Intended for healthcare professionals


Institutional research misconduct

BMJ 2011; 343 doi: (Published 09 November 2011) Cite this as: BMJ 2011;343:d7284
  1. Fiona Godlee, editor in chief
  1. 1BMJ, London WC1H 9JR
  1. fgodlee{at}

Failings over the MMR scare may need parliamentary inquiry

It is now more than 18 months since the UK’s General Medical Council found Andrew Wakefield guilty of dishonesty and other serious professional misconduct1; and it is nearly a year since the BMJ concluded that his now retracted Lancet paper linking the measles, mumps, and rubella (MMR) vaccine with autism and bowel disease was an “elaborate fraud.”2 3 At that time, January 2011, we called on Wakefield’s former employer, University College London (UCL), to establish an inquiry into the scandal. Ten months on, no inquiry has been announced.

Our coverage in January showed how Wakefield manufactured the appearance of a link between the vaccine and regressive autism while employed by lawyers trying to build a case against the MMR vaccine,4 and while negotiating extraordinary commercial schemes that would succeed only if confidence in the vaccine was damaged.5 The articles, by investigative journalist Brian Deer, also showed that the conflicts of interest were not confined to Wakefield. They drew in his then employer, the Royal Free hospital and medical school. Now part of University College London, the Royal Free issued public statements of support for national immunisation policy while privately holding business meetings with Wakefield over purported diagnostic kits, single vaccines, and autism products meant to be sold on the back of the vaccine crisis.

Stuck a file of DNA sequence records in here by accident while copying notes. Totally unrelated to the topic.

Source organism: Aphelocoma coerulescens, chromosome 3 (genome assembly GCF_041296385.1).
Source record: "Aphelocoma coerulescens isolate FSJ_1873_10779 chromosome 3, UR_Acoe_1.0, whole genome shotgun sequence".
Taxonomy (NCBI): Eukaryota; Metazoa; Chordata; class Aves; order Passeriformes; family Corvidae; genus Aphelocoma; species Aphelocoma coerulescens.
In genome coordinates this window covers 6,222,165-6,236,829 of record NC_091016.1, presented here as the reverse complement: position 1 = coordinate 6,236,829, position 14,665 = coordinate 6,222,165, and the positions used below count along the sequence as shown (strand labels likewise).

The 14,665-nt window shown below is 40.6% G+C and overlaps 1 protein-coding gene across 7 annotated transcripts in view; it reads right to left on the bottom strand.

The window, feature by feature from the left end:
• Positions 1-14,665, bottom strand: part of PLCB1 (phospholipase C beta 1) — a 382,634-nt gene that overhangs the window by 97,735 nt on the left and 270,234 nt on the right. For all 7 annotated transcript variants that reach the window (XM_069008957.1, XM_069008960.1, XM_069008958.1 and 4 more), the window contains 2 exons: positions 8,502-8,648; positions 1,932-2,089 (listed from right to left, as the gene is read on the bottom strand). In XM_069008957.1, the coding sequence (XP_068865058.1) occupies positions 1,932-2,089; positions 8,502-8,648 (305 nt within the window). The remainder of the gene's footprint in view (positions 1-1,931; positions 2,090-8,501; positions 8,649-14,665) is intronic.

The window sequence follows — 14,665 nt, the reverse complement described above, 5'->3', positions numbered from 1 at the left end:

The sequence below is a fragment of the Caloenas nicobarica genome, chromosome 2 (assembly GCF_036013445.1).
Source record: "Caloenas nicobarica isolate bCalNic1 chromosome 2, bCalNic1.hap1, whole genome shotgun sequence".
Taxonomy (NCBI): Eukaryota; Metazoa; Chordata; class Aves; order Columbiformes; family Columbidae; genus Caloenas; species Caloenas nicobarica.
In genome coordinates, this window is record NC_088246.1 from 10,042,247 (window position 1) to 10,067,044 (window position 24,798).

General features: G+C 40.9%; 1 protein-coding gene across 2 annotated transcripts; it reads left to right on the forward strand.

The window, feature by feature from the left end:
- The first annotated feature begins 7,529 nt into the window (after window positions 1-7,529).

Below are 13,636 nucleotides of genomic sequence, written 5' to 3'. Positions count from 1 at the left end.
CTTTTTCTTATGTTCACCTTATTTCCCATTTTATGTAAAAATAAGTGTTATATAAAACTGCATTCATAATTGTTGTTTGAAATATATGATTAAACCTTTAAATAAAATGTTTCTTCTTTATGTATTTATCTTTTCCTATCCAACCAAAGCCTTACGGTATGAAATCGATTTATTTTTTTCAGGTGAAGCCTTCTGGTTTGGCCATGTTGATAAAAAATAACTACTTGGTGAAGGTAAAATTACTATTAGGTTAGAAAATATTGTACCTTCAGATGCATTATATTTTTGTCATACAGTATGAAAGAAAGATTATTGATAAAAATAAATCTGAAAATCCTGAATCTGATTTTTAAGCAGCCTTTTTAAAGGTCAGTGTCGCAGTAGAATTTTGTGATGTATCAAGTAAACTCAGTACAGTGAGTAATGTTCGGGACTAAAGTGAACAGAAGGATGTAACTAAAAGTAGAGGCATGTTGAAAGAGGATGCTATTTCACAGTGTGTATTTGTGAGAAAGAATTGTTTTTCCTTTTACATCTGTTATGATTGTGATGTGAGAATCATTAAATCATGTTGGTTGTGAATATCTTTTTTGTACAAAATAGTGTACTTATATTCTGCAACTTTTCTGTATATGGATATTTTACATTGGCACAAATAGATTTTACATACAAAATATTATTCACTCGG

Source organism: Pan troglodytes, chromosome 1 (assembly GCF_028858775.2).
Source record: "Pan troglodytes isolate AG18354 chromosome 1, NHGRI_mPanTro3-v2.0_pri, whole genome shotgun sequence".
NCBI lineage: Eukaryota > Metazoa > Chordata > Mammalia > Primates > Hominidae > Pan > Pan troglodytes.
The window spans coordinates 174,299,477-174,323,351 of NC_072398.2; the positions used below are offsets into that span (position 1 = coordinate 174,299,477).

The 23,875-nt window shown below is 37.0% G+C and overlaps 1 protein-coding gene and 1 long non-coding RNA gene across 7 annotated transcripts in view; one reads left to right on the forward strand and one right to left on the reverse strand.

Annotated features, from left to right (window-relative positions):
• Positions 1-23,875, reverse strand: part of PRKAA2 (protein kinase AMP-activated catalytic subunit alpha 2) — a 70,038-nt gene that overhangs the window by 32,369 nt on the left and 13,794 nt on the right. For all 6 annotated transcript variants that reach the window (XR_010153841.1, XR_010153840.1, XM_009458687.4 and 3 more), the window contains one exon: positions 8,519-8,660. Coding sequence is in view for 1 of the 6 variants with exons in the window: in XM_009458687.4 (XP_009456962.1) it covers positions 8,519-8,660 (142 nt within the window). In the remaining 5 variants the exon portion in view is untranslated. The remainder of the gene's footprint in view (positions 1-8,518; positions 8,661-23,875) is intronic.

Now we can report that it is not only Wakefield and UCL’s administrators who have a case to answer. This week we publish new information that puts the spotlight on Wakefield’s coauthors. Previously unpublished histopathology grading sheets apparently completed by Amar Dhillon, the senior pathologist on the paper, remove any remaining credibility from the claim that the Royal Free doctors had discovered a new inflammatory bowel disease associated with MMR. Along with …

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